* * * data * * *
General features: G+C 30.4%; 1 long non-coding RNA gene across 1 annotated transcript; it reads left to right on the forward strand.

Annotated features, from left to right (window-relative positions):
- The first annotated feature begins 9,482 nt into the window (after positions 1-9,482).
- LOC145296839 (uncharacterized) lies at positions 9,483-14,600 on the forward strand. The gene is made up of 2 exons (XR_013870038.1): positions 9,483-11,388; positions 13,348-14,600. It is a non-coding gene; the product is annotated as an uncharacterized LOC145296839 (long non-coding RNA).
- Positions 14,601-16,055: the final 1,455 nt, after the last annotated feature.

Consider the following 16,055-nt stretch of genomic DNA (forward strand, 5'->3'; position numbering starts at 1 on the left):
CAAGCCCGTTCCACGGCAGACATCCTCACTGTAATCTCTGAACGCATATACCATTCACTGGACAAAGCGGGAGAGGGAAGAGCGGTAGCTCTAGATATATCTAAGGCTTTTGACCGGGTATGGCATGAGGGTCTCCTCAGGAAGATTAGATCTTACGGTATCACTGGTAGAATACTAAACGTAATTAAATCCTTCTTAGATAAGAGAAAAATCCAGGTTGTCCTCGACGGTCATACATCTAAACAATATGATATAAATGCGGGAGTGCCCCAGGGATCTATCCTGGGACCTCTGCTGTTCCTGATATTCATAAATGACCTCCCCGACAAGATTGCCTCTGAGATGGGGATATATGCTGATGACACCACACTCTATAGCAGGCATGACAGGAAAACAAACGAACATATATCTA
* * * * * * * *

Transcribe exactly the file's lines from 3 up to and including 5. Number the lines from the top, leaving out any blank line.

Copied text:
- The first annotated feature begins 9,482 nt into the window (after positions 1-9,482).
- LOC145296839 (uncharacterized) lies at positions 9,483-14,600 on the forward strand. The gene is made up of 2 exons (XR_013870038.1): positions 9,483-11,388; positions 13,348-14,600. It is a non-coding gene; the product is annotated as an uncharacterized LOC145296839 (long non-coding RNA).
- Positions 14,601-16,055: the final 1,455 nt, after the last annotated feature.